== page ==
U. I was called to answer certain articles upon mine oath, when I freely confessed that against myself, which could never have been proved; and when my friends laboured to have me restored, the archbishop answered, that there was sufficient matter against me, by my own confession, why I should not l>e restored: whereupon I covenanted with mine own heart, never to be mine own accuser in that sort again.
B. Will you take an oath ?
U. I dare not take it.
B. Then you must go to prison, and it will go hard with you. For you must remain there until you be glad to take it.
U. God's will be done. I had rather go to prison with a good conscience, than be at liberty with an ill one.
B. Your sentence for this time is, to go close prisoner to the Gatehouse, and you are beholden to my lords here, that they have heard you so long.
U. I acknowledge it, and do humbly thank their honours for it.*
In the conclusion, Mr. Udal was sent to the Gatehouse. Take the account in his own words. " I was carried to the Gatehouse by a messenger, who delivered me with a warrant to be kept close prisoner; and not to be suffered to have pen, ink, or paper, or any person to speak to me. Thus I remained half a year, in all which time, my wife could not get leave to come to me, saving only that in the hearing of the keeper, she might speak to me, and I to her, of such things as she should think meet: although she made suit to the commissioners, and also to the council, for more liberty. Al l this time, my chamber-fellows were seminary priests, traitors, and professed papists. At the end of half a year, I was removed to the White-lion in Southwark; and then carried to the assizes at Croydon."t
July 24th, Mr. Udal, with fetters on his legs, was taken to Croydon, and indicted upon the statute of S3 Eliz. cap. 3.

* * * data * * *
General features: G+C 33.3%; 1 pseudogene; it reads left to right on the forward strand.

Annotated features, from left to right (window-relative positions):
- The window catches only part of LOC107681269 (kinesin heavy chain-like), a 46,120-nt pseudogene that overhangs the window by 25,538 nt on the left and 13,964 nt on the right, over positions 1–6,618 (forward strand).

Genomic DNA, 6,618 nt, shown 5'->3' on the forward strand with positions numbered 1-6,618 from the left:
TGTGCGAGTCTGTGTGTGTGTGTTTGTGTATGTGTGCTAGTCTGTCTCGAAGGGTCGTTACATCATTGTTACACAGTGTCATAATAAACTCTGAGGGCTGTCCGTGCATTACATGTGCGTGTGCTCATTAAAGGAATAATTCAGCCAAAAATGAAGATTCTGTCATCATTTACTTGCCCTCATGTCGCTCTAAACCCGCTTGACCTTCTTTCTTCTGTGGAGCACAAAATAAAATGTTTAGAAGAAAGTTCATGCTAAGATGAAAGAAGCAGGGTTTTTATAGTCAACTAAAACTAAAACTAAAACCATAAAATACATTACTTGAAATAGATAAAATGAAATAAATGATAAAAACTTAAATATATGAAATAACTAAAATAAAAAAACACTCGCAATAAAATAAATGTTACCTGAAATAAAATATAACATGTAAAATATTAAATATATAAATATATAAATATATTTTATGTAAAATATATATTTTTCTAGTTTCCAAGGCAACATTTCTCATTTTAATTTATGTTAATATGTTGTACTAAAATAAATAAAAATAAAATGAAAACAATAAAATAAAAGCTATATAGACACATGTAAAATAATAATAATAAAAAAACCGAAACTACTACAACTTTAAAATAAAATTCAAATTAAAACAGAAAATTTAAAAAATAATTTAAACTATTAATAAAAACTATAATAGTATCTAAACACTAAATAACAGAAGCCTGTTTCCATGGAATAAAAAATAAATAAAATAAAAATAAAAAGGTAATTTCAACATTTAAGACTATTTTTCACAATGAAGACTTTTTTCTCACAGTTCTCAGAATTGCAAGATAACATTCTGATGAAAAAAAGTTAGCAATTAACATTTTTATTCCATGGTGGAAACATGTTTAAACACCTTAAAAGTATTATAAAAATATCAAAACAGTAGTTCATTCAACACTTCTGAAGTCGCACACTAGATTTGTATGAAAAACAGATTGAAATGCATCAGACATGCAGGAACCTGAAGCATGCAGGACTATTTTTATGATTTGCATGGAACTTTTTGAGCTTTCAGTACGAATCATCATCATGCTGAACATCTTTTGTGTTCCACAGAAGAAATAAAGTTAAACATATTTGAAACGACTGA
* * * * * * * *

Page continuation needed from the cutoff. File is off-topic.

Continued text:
• Stale Trjrab, vol. i. p. 144—146. Edit. 1719. t Pelrce's Vindication, part i. p. 132.
before Baron Clarke and Serjeant Puckering, for writing a wicked, scandalous, and seditious libel, entitled " A Demonstration of the Truth of that Discipline which Christ hath prescribed in his Word for the Government of his Church, in all Times and Places, until the end of the World." It was dedicated " To the supposed governors of the church of England, the archbishops, lord-bishops, archdeacons, and the rest of that order." In the dedication of the book, are these words, as inserted in the indictment, and upon which the charge against him was founded: " Who " can, without blushing, deny you (the bishops) to be " the cause of all ungodliness: seeing your government is " that which giveth leave to a man to be any thing, saving " a sound christian ? For certainly it is more free in these u days, to be a papist, anabaptist, of the family of love; " yea, any most wicked one whatsoever, than that which we " should be. And I could live these twenty years, any " such in England; (yea in a bishop's house, it may be) " and never be much molested for it. So true is that which u you are charged with, in a 4 Dialogue' lately come forth " against you, and since burned by you, that you care for " nothing but the maintenance of your dignities, be it to " the damnation of your own souls, and infinite millions " more."* His indictment said, " That he not having the fear of God before his eyes, but being stirred up by the instigation of the devil, did maliciously publish a scandalous and infamous libel against the queen's majesty, her crown and dignity."t